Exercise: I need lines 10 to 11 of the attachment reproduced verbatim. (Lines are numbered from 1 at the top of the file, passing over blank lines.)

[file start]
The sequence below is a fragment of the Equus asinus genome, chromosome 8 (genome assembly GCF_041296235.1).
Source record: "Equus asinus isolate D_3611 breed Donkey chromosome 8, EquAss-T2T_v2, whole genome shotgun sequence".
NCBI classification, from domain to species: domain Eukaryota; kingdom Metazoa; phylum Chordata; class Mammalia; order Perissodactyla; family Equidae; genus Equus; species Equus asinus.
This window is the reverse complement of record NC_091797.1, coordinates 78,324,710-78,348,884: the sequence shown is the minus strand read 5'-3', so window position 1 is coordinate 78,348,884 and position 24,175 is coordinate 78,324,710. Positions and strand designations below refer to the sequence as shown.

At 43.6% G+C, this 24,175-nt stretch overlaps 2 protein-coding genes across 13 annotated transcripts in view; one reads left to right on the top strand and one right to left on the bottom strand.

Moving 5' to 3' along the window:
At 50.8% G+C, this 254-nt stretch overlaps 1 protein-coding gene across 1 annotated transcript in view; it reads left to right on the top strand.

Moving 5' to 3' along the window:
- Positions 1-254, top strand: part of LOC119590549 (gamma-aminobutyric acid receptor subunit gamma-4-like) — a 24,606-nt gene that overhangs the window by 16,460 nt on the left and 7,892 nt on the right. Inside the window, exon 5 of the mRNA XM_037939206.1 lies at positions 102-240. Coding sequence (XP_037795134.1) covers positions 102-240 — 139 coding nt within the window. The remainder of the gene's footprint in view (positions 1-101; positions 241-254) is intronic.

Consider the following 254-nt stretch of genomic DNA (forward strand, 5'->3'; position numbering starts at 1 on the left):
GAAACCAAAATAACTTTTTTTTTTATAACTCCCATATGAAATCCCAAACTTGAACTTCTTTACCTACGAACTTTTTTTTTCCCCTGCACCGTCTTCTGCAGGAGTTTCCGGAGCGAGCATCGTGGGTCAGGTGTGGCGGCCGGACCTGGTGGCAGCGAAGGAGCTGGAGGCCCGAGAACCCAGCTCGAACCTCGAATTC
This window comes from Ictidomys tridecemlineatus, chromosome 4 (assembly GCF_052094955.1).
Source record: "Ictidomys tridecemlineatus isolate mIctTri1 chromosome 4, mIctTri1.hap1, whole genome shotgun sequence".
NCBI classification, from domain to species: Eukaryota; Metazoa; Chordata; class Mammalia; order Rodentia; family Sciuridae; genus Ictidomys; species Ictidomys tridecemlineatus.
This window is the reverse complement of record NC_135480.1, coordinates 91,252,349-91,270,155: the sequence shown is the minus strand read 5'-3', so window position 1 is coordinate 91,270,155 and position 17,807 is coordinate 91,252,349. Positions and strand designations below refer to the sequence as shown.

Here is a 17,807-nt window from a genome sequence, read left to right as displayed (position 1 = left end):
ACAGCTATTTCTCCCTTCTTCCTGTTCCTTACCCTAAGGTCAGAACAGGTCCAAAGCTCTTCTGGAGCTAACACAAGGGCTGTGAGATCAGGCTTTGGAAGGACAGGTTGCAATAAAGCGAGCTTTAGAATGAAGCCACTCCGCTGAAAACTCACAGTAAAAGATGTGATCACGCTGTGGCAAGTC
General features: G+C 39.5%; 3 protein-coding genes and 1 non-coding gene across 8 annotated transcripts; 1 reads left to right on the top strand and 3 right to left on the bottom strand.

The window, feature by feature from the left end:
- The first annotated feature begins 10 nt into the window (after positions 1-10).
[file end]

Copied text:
Consider the following 254-nt stretch of genomic DNA (forward strand, 5'->3'; position numbering starts at 1 on the left):
GAAACCAAAATAACTTTTTTTTTTATAACTCCCATATGAAATCCCAAACTTGAACTTCTTTACCTACGAACTTTTTTTTTCCCCTGCACCGTCTTCTGCAGGAGTTTCCGGAGCGAGCATCGTGGGTCAGGTGTGGCGGCCGGACCTGGTGGCAGCGAAGGAGCTGGAGGCCCGAGAACCCAGCTCGAACCTCGAATTC